Runaway & Homeless Youth Services and Council-Funded HIV Rapid Testing will not face cuts in FY 2011 Financial Plan

January 6, 2010, New York, NY – As a result of extensive negotiations over the past six weeks, City Council Speaker Christine C. Quinn and Finance Committee Chair Domenic M. Recchia Jr. today announced that the Council and Administration have reached a budgetary agreement on the Fiscal Year 2011 financial plan. The agreement will achieve the same level of spending reductions proposed by Mayor Bloomberg in the November financial plan, but will restore certain cuts that the Council believed would be particularly harmful.

The agreement includes a full restoration of funding for drop-in and outreach services for LGBTQ youth and a full restoration of Council-funded HIV rapid testing. The Council had outlined a number of problematic cuts that had been proposed within the November Plan and worked to prevent these services from being cut. The Council, including Youth Services Chair Lewis A. Fidler then lobbied for alternative cuts that could be made, a number of which have been accepted by the administration.

The Council proposed alternative cuts and sources of savings in order to pay for its proposed restorations. Together, the alternative cuts and identified savings achieve the Council’s goal of reducing spending while preventing cuts to programs that serve New York City’s most vulnerable groups.

“I am thrilled that the Council has been able to restore these services to runaway & homeless youth, so many of whom who are LGBTQ. While I recognize the difficult times we face, I absolutely oppose balancing our budget on the backs of our most vulnerable citizens,” said Speaker Quinn. “We can – and must – do better than this for our children. We worked to secure funding for programs that serve the most vulnerable new Yorkers and to find alternative savings in order to reach a fiscally responsible budget that meets the needs of all New Yorkers.”

“On behalf of the 3,800 runaway and homeless youth who sleep on our City streets every night, I say thank you,” said Youth Services Committee Chair Lewis A. Fidler. “This cut was one of the cruelest cuts on the list. I am overjoyed that we were not only able to restore the City tax levy cuts to these services, but the State cuts as well. Thanks to Speaker Quinn and LGBTQ advocates for their steadfast support and advocacy. This action represents “doing the Right Thing” with a capital R and a capital T. I hope that the advocacy we have seen in recent weeks is just the beginning of a movement to show the political will and muscle that will allow us to get services to every child who is homeless on our city’s streets.”

The Council’s efforts were successful in preventing proposed budget cuts including:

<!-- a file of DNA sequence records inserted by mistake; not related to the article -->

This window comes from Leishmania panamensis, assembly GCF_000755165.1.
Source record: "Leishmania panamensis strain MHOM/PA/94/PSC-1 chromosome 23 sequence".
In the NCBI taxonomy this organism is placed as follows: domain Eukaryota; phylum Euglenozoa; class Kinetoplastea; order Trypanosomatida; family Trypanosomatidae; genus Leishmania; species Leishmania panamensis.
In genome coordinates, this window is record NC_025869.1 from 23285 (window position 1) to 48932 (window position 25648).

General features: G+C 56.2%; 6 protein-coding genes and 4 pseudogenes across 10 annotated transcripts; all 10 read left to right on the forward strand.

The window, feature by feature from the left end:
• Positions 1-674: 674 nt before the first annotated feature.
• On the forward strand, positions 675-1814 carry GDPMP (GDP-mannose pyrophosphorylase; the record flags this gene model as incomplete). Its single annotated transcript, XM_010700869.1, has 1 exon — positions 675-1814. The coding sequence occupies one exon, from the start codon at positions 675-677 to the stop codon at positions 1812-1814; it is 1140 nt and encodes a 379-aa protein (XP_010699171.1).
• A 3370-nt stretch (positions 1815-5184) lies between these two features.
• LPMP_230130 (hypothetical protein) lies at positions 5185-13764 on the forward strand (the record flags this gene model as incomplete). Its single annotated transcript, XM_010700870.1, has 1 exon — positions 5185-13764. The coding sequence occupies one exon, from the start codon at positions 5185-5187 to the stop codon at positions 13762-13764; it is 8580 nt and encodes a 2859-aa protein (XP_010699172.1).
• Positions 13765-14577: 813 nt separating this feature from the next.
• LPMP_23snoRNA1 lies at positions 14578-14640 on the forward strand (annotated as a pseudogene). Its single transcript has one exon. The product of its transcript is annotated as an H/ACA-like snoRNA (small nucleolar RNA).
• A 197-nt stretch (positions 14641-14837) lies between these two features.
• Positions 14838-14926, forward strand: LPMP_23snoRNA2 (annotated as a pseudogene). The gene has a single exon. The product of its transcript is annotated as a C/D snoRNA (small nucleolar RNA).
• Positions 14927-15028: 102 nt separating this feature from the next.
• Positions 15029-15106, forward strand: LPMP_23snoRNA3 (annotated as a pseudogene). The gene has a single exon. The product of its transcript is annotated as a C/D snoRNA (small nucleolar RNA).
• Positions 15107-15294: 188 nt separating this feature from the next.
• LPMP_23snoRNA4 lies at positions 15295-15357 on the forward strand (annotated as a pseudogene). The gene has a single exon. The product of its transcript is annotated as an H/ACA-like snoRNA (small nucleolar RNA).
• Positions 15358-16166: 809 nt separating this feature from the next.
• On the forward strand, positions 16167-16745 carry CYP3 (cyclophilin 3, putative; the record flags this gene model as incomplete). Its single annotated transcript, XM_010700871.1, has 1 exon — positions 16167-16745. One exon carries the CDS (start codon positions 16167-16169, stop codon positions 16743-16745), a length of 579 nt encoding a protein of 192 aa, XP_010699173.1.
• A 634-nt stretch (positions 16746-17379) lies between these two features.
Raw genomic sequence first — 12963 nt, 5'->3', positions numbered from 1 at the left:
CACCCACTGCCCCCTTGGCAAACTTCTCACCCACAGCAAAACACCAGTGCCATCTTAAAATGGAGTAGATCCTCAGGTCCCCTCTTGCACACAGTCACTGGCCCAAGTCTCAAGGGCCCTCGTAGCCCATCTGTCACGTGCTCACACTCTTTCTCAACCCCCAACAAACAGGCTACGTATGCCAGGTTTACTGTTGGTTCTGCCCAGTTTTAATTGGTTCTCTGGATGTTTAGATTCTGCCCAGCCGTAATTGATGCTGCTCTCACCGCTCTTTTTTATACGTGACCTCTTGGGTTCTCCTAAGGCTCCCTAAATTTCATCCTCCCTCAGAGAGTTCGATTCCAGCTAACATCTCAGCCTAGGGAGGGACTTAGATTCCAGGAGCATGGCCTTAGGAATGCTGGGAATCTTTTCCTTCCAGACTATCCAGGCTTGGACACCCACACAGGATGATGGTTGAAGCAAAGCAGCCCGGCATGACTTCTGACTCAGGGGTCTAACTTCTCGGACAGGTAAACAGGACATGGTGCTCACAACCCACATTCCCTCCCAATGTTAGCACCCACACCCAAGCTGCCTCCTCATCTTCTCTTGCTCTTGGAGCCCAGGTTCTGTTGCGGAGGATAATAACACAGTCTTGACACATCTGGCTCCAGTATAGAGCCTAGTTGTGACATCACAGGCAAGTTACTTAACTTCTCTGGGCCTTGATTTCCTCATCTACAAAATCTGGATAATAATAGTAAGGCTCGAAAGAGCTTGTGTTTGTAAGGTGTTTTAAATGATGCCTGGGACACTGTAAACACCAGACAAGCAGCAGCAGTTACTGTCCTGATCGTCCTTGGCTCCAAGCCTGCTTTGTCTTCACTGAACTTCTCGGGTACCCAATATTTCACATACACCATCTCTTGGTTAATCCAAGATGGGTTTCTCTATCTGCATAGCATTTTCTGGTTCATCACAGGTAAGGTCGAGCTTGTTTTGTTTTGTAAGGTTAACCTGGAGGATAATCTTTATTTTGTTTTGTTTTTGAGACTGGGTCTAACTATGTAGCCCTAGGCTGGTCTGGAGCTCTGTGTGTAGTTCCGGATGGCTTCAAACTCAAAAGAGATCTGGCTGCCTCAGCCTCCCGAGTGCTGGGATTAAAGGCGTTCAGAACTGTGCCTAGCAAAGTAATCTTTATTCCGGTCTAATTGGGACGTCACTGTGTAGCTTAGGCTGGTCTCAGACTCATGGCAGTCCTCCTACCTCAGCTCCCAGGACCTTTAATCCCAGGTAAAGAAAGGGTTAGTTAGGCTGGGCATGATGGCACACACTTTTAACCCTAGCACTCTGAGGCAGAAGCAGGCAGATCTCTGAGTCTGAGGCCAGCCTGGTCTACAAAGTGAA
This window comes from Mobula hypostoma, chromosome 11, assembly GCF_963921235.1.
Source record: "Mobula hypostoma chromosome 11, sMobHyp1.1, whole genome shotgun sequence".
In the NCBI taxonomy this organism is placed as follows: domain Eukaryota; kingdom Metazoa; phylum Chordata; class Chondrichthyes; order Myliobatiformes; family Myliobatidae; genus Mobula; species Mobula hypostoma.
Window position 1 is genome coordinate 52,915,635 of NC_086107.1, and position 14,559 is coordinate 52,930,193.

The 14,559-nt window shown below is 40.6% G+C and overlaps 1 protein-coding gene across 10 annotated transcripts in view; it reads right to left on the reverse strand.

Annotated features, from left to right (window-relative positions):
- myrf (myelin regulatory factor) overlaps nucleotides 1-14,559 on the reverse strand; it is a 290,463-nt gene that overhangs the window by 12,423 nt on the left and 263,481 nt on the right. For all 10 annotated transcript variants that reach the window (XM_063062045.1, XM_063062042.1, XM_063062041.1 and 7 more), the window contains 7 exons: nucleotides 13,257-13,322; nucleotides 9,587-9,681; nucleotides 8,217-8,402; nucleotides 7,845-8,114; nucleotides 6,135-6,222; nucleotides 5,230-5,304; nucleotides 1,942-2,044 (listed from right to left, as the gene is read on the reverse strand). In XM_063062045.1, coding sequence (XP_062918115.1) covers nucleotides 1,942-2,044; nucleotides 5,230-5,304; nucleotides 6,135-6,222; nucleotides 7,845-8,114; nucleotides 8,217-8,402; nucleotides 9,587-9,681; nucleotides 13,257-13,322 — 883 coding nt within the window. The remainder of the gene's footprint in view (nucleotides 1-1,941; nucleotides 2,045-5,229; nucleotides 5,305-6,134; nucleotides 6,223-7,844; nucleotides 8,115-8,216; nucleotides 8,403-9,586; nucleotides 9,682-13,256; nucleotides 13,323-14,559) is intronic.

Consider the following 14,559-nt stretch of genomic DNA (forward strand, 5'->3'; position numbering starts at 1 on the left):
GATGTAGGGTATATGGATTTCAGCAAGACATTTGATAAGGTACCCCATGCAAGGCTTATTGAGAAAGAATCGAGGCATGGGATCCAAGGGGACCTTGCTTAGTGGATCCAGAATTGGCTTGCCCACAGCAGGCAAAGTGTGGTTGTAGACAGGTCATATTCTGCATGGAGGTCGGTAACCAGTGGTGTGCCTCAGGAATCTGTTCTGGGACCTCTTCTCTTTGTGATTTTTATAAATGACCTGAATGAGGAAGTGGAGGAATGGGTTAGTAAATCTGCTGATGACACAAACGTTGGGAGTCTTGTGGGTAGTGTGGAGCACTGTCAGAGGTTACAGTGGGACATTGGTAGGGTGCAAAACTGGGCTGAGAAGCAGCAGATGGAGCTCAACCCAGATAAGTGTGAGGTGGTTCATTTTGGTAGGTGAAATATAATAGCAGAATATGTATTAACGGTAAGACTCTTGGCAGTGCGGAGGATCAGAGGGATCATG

• Department of Health – Funds for Rapid HIV testing, Child Health Clinics and developmental disability clinics have been restored.

• Youth Programs – runaway homeless youth programs, serving youth who often have nowhere to turn for help, will be fully restored. Additionally, important afterschool and literacy programs have also been saved.

• The Administration for Children’s Services – the Council prevented the layoffs of well over 100 ACS staff, including child welfare workers, child and family care specialists and child protective services staff. All of these agency workers serve on the frontlines of protecting New York’s vulnerable children.

• Senior Services – case management services will be fully restored. Case management services are a vital resource seniors depend on, the gateway to services that they turn to when they are in need of any assistance from finding food programs and delivery to health benefit programs.

• Fire Companies – proposed nighttime closures of firehouses have been deferred in the November Plan but will be further evaluated in future budgets. The Council recognizes the city may still face the possibility of closures once further budget cuts need to be made. Over the next several months, the Council will be evaluating this closely, with a particular focus on how potential closures would impact public safety.

• Parking Meters – increases to parking meter rates outside of Manhattan and above 86th Street in Manhattan have been deferred.

• Recreation Centers – membership fees will remain at their current rates, and will not double as was proposed.

The Council, fully recognizing the need for budget reductions, identified responsible means of funding the programs and services that were protected. Over the past several weeks, the Council has examined each agency’s spending and proposed alternative cuts or sources of savings in the City budget. After weeks of negotiations between the Council and Administration, the two sides agreed on a package of alternative cuts and identified savings to fund the restored services. Included in the Council’s budget reductions are:

• $4.5 million reduction in Department of Education contractual services, including IT consultant contracts and professional development services contracts
• $200,000 reduction in spending on evaluation of Center for Economic Opportunity programs
• $16 million in underspending; including tuition payments for City students enrolled in upstate community colleges; worker’s compensation payments; and mental health hearings to determine competency to stand trial, among others
• $4.5 million in additional agency personal services budget savings.

The FY11 Financial Plan was released on November 18th. The Council held hearings on the cuts presented in the plan, totaling 13.5 hours of public testimony and questioning. Negotiations with the Administration continued throughout the following weeks, resulting in the agreement announced today.